Cubital Tunnel Syndrome
Repetitive use of the elbow can cause cubital tunnel syndrome.
Symptoms include numbness and a pins-and-needles sensation of the ring and little fingers and pain in the elbow.
Doctors base the diagnosis on an examination and, if needed, the results of nerve function tests.
Treatment includes physical therapy and a splint, or sometimes surgery.
(See also Overview of Hand Disorders.)
The cubital tunnel is called a tunnel because it is the narrow passageway through which the ulnar nerve passes around the elbow on its way to the wrist and hand. The ulnar nerve provides sensation to the little finger, ring finger, and the side of the hand. Because the ulnar nerve passes close to the surface of the skin at the elbow (“funny bone”), it is easily damaged by repeatedly leaning on the elbow, by bending the elbow for prolonged periods, or sometimes by abnormal bone growth in the area. It is less common than carpal tunnel syndrome. Baseball pitchers are prone to cubital tunnel syndrome because of the extra twist of the arm required to throw a pitch called a slider.
Symptoms of cubital tunnel syndrome include numbness and a pins-and-needles sensation of the ring and little fingers and pain in the elbow. Eventually, weakness of the hand, particularly of the ring and little fingers, may develop. Weakness may also interfere with the ability to pinch using the thumb and index finger and the ability to grip with the hand because most of the small muscles in the hand are controlled by the ulnar nerve. Severe, chronic cubital tunnel syndrome can lead to muscle wasting (atrophy) and a clawlike deformity of the hand.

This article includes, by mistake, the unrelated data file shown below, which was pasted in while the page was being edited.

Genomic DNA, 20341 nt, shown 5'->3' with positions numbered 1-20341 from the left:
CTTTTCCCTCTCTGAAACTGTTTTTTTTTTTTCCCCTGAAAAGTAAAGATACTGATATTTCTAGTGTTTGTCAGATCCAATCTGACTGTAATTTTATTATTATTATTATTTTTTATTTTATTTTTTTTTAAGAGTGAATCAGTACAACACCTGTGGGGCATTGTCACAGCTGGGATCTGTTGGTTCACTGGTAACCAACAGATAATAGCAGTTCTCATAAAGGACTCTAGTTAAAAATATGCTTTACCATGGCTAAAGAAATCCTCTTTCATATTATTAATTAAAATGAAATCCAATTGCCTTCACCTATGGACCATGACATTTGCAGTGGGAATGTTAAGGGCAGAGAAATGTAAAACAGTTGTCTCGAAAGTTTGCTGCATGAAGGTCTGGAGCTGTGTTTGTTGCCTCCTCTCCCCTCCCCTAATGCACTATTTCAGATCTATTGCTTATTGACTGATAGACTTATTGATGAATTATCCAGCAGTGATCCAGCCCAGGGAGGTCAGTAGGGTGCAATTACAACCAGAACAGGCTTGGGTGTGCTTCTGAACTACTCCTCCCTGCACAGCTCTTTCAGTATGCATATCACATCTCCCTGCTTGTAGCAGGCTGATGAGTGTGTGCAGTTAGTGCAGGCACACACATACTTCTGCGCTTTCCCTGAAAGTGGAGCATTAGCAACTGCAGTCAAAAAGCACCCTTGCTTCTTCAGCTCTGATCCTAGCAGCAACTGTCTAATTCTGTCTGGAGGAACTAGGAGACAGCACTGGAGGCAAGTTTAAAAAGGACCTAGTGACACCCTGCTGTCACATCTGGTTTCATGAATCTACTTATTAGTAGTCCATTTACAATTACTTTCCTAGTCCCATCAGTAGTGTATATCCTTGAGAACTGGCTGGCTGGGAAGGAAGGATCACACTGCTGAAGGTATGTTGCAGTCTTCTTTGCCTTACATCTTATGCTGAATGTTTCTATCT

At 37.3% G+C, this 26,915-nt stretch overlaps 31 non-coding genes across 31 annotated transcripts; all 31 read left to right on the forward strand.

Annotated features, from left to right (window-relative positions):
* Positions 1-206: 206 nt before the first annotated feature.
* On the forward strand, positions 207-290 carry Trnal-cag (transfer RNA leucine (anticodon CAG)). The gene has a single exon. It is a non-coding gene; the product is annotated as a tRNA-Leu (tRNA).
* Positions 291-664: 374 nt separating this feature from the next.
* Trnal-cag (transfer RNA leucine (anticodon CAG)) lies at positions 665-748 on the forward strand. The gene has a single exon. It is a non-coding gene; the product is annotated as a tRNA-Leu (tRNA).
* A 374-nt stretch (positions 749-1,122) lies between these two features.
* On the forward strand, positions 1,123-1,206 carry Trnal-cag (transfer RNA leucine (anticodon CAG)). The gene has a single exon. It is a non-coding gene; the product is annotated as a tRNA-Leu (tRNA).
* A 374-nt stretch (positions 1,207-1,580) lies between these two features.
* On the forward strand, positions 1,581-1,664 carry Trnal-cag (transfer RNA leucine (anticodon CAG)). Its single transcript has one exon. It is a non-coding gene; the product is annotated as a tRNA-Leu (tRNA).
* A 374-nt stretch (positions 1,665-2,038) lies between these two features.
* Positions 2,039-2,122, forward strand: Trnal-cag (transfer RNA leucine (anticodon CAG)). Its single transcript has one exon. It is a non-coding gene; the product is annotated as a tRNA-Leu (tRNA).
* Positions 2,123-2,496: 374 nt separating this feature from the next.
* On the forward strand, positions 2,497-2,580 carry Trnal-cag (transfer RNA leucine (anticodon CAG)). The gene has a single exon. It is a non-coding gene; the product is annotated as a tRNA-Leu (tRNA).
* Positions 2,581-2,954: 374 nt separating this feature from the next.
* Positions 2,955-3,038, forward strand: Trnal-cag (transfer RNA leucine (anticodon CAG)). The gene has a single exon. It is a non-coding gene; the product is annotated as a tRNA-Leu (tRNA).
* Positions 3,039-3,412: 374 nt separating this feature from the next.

Doctors often base the diagnosis of cubital tunnel syndrome on an examination. However, nerve conduction studies may be needed to help pinpoint the exact area of nerve damage, especially if surgery is being considered.
People with mild cases of cubital tunnel syndrome undergo physical therapy, wear a splint at night to avoid overbending the elbow, and avoid pressure over the elbow. An elbow pad worn during the day can be helpful.
About 85% of people who do not respond to splinting or who have more severe cases of nerve compression may benefit from surgery, which usually consists of releasing pressure on the nerve.